Written by attorney Gladys E. Wiles

Anatomy of a Rear-End Car Accident.

Distracted Drivers Are The Most Common Cause of Accidents.

Disecting the Personal Injury Case. The Rear-End Accident:

One of the most common types of accident cases is when one car strikes another from behind, commonly called the rear-end accident. At Snyder & Wiles, When we pursue an injured client's case in a rear-end accident, proving liability on the part of the defendant is usually pretty easy.

It goes like this - Our client stopped and the defendant did not stop. The accident happened, our client was injured and is entitled to be compensated for damages sustained. Sounds easy, but sometimes it may be complex. Here's why:

Part of the proof personal injury lawyers use against the defendant is the Section 3361 of the Pennsylvania Motor Vehicle Law, which is titled "Driving a Vehicle at Safe Speed", requires a driver to drive at a speed no greater than that which would allow the driver to stop with the “assured clear distance."

Pennsylvania court have defined assured clear distance as:

In Levey v. DeNardo, 555 Pa. 514, 725 A.2d 733 (1999), the Pennsylvania Supreme Court stated that the fundamentals of both the assured clear distance ahead rule requires a motorist to be capable of bringing his or her vehicle to a stop within the distance that he or she can clearly see. The rule is not, however, necessarily violated in every instance where a motorist is unable to safely bring his or her vehicle to a stop.

The assured clear distance ahead rule as codified in the Vehicle Code, 75 Pa.C.S. § 3361 specifically provides: No person shall drive a vehicle at a speed greater than is reasonable and prudent under the conditions and having regard to the actual and potential hazards then existing, nor at a speed greater than will permit the driver to bring his vehicle to a stop within the assured clear distance ahead. Consistent with the foregoing, every person shall drive at a safe and appropriate speed when approaching and crossing an intersection or railroad grade crossing, when approaching and going around a curve, when approaching a hill crest, when traveling upon any narrow or winding roadway and when special hazards exist with respect to pedestrians or other traffic or by reason of weather or highway conditions.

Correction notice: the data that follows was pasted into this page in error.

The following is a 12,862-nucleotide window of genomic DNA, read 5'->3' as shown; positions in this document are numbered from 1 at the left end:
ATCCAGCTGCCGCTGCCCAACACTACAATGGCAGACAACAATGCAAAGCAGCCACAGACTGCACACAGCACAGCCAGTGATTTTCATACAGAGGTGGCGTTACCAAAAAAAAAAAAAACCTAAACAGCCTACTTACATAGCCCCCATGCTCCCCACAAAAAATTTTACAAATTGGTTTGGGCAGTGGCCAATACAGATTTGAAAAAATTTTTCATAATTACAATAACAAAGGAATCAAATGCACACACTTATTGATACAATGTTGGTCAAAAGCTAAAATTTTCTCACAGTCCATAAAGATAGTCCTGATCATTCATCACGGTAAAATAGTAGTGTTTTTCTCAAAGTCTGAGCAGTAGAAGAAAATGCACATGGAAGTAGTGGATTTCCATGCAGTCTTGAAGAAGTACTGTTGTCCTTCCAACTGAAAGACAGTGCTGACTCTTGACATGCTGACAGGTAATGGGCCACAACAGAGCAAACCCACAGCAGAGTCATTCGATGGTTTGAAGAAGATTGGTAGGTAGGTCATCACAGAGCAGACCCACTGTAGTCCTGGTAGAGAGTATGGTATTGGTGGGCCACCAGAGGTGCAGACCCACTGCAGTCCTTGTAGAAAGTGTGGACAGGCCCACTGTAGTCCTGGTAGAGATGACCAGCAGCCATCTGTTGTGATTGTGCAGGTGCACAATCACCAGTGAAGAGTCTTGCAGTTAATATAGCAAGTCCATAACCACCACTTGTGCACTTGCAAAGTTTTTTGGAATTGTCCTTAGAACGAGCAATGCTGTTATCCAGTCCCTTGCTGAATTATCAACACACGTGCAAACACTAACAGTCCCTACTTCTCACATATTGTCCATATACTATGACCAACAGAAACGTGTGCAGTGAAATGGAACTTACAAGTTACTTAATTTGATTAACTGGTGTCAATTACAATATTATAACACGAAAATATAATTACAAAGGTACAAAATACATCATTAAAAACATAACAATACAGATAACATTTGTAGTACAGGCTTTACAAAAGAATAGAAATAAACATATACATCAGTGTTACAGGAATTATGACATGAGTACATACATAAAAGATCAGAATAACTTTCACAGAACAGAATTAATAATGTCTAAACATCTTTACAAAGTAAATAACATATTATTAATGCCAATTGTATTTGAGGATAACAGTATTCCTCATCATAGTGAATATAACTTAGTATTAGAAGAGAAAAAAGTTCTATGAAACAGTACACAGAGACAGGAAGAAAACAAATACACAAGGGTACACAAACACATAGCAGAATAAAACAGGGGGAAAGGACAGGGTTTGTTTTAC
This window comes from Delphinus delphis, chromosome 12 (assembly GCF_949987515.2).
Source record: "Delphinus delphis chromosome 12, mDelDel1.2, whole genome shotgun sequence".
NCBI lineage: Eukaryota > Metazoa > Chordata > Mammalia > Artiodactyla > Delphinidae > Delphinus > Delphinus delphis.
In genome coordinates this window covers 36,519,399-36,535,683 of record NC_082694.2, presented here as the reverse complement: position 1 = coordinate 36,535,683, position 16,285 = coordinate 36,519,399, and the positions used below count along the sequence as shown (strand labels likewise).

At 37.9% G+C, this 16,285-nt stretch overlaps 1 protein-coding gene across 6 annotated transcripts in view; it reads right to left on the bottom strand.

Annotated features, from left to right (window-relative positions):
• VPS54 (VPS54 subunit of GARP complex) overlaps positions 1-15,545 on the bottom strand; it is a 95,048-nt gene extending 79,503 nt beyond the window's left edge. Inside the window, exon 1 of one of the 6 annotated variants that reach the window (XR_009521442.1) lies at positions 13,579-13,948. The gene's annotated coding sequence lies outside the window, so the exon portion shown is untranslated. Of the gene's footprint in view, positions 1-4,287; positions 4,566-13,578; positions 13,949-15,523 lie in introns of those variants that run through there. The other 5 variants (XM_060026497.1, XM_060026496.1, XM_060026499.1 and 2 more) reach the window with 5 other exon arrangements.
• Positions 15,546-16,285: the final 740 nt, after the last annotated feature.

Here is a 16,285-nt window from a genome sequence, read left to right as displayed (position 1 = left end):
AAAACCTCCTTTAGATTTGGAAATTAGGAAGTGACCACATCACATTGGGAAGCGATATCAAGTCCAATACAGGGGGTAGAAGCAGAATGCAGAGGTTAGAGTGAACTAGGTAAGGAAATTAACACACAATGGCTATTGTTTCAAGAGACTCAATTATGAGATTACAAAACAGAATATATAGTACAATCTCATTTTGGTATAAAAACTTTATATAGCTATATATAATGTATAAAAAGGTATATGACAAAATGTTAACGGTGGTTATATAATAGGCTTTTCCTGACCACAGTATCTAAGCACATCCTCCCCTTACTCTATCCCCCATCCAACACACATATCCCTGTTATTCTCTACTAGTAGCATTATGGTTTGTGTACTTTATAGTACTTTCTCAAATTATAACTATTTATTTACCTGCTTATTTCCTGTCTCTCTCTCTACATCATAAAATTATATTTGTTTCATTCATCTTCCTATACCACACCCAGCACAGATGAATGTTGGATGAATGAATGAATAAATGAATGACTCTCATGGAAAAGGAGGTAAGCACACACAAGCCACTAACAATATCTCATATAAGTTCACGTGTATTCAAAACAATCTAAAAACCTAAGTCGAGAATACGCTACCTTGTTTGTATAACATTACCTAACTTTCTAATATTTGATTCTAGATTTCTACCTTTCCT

“Assured clear distance ahead" means only what it says: a clear distance that is assured, that is, one that can reasonably be depended on. The rule does not mean that the motorist must carry in his mind every possible series of combinations which could conspire against him, and that he must transport ready-made solutions to overcome all fortuitous hazards which suddenly face him. Assured does not mean guaranteed. Fleischman v. City of Reading, 388 Pa. 183, 130 A.2d 429, 431 (1957).

The assured clear distance ahead rule has never been interpreted by the Pennsylvania Supreme Court as imposing a duty upon a driver to anticipate any and all possible occurrences, however remote. Rather, a driver is required to anticipate only that which is reasonable. In short, the assured clear distance ahead rule simply requires a driver to control the speed of his or her vehicle so that he or she will be able to stop within the distance of whatever may reasonably be expected to be within the driver's path.

Sometimes this is simple and sometimes its complex! Personal Injury Attorneys are always capable of handling these types of complexity.

To schedule a free consultation to discuss your car accident or personal injury case, contact us, the Personal Injury Attorneys at Snyder & Wiles, PC today at 610-391-9500.

Additional resources provided by the author

The following site contains the PA motor vehicle code.

Free Q&A with lawyers in your area

Avvo personal injury email series

Can’t find what you’re looking for?

Post a free question on our public forum.

Ask a Question

- or -

Search for lawyers by reviews and ratings.

Find a Lawyer